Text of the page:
It was not until she spoke with her gynecologist that McCorvey came to realize that abortion was illegal in Texas. McCorvey tried to find someone who knew where she could obtain an illegal abortion, but was unsuccessful. Her doctor referred her to Henry McCluskey, a Dallas adoption attorney. After hearing how determined McCorvey was to get an abortion, even if it was dangerous, McCluskey told her of two lawyers he knew who were looking for a plaintiff to challenge Texas' abortion law.
Prior to the nineteenth century, abortion prior to quickening, or fetal movement was legal in the United States. At that time, until the fetus could move, it was not considered alive. Quickening was essentially the only way a woman might be able to discern that she was pregnant and not suffering from a natural obstruction of her menstrual cycle. In the 1820s the first legislation making abortion was a crime was enacted, but most early laws punished the abortionist, not the mother seeking the abortion, and were generally only enforced if the mother died during the attempted abortion. In 1847, the newly founded American Medical Association (AMA) led a new wave of opposition to abortion. The time period between 1820-1850 had seen a strong wave of “unrestricted entry of irregulars into the medical field.” In an effort to distinguish themselves from the “irregulars,” “regular” doctors, those who had medical school training, spoke out in opposition to abortion.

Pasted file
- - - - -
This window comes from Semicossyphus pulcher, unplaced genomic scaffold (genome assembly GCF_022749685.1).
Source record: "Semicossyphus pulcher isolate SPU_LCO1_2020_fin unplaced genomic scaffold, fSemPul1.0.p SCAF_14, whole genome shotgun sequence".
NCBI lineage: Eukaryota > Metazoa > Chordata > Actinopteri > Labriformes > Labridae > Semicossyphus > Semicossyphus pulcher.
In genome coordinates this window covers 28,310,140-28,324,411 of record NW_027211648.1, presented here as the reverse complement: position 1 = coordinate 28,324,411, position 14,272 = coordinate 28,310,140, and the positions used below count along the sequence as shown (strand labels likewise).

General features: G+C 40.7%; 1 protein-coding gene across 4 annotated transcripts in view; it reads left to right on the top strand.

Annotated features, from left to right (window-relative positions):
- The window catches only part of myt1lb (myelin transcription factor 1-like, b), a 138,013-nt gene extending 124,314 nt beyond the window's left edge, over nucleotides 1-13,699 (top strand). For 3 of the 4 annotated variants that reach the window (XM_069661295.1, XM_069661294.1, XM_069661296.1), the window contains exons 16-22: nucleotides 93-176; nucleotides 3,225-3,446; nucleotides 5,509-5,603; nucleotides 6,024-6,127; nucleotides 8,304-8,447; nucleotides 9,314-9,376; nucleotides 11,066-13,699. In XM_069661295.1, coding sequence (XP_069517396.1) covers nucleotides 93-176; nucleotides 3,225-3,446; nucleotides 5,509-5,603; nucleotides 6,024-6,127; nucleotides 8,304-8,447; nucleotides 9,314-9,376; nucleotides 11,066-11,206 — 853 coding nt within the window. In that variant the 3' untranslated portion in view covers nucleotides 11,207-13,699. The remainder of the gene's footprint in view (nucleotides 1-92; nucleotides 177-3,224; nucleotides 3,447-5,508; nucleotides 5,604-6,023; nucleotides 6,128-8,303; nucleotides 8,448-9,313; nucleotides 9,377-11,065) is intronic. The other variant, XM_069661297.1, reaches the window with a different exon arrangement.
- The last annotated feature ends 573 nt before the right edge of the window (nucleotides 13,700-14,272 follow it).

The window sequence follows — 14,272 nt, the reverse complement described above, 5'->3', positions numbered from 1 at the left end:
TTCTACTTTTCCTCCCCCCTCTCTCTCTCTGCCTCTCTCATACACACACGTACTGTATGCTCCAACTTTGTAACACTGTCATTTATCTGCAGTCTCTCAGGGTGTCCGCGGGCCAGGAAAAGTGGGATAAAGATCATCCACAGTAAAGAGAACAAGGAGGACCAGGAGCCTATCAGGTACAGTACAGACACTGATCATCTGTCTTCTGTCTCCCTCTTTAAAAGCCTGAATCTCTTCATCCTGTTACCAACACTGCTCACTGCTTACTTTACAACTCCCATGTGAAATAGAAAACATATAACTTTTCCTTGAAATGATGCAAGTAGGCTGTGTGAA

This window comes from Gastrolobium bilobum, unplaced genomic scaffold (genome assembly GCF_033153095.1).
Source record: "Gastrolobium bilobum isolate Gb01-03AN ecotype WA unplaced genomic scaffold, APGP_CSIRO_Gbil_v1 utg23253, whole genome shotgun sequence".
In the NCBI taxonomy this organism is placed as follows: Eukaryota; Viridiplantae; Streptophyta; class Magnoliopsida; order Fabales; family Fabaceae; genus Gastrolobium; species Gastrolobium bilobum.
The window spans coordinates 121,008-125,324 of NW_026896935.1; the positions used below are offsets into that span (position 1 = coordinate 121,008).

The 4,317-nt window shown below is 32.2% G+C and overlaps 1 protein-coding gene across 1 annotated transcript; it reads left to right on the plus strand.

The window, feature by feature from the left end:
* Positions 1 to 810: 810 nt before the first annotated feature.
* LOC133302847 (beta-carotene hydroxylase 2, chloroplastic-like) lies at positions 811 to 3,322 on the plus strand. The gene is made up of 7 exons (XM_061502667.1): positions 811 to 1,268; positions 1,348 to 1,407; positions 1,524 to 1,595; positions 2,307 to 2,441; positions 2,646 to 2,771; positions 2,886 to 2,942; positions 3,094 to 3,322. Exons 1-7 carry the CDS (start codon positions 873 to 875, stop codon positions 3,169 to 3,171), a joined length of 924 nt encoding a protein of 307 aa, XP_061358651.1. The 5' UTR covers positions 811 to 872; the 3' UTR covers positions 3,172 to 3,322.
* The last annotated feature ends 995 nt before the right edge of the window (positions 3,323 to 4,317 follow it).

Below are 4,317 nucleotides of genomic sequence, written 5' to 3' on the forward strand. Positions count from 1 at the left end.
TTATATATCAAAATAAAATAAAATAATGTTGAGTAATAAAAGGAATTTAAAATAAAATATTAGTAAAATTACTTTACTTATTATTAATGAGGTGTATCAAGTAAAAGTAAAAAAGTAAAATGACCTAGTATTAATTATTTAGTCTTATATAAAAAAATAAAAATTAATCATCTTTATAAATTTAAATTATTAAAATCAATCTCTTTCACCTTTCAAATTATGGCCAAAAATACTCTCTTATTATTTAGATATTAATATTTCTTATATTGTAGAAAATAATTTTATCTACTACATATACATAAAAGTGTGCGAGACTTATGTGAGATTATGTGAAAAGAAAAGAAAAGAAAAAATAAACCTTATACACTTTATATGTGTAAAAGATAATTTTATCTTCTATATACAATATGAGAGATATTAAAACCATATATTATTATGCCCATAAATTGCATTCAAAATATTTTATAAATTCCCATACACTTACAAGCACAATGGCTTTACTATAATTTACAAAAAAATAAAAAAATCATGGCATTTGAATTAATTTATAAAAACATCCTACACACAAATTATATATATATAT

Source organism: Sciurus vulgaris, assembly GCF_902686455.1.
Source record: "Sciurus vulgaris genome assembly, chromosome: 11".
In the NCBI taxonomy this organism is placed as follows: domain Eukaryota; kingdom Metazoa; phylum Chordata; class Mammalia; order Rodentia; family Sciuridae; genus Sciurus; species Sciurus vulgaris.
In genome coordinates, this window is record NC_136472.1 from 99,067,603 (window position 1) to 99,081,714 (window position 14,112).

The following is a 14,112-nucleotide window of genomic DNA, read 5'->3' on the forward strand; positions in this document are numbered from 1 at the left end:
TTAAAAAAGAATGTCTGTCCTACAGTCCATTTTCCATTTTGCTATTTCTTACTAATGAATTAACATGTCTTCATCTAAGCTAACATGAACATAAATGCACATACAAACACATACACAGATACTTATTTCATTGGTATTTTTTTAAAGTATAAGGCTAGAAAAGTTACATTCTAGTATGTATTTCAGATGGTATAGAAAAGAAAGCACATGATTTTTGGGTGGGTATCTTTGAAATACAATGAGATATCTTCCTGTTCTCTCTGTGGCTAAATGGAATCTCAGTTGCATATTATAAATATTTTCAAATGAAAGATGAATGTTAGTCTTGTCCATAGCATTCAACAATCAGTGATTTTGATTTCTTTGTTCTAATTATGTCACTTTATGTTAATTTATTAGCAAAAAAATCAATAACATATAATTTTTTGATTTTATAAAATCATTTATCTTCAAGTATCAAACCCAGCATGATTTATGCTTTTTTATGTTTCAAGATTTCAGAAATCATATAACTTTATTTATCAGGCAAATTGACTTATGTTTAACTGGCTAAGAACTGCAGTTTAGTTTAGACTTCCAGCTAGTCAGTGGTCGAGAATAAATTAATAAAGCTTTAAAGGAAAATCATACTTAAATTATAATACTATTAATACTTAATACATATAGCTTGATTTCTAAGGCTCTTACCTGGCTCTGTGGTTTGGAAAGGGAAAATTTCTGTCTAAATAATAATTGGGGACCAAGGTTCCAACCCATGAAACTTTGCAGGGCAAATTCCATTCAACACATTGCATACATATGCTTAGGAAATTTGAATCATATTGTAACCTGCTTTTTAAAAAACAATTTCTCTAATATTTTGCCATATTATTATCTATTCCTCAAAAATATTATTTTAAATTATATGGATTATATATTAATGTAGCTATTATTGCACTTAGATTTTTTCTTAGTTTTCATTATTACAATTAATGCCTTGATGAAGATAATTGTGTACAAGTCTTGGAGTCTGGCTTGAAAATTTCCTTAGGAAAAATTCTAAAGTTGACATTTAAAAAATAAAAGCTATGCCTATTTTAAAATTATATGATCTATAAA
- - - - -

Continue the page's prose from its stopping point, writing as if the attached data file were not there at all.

Scientifically, regulars had realized for some time that conception inaugurated a more or less continuous process of development, which would produce a new human being if left uninterrupted. Consequently, they attacked the quickening doctrine on logical grounds that quickening was a step neither more nor less crucial in the process of gestation than any other.
Even though the AMA took the position that performing an abortion violated the Hippocratic Oath, “regular” doctors were still performing abortions to keep from losing patients to “irregulars.” The easiest way for the AMA to get doctors to stop performing abortions was to “persuade state legislators to make abortion a criminal offense.” A wave of new legislation criminalizing abortion swept the country.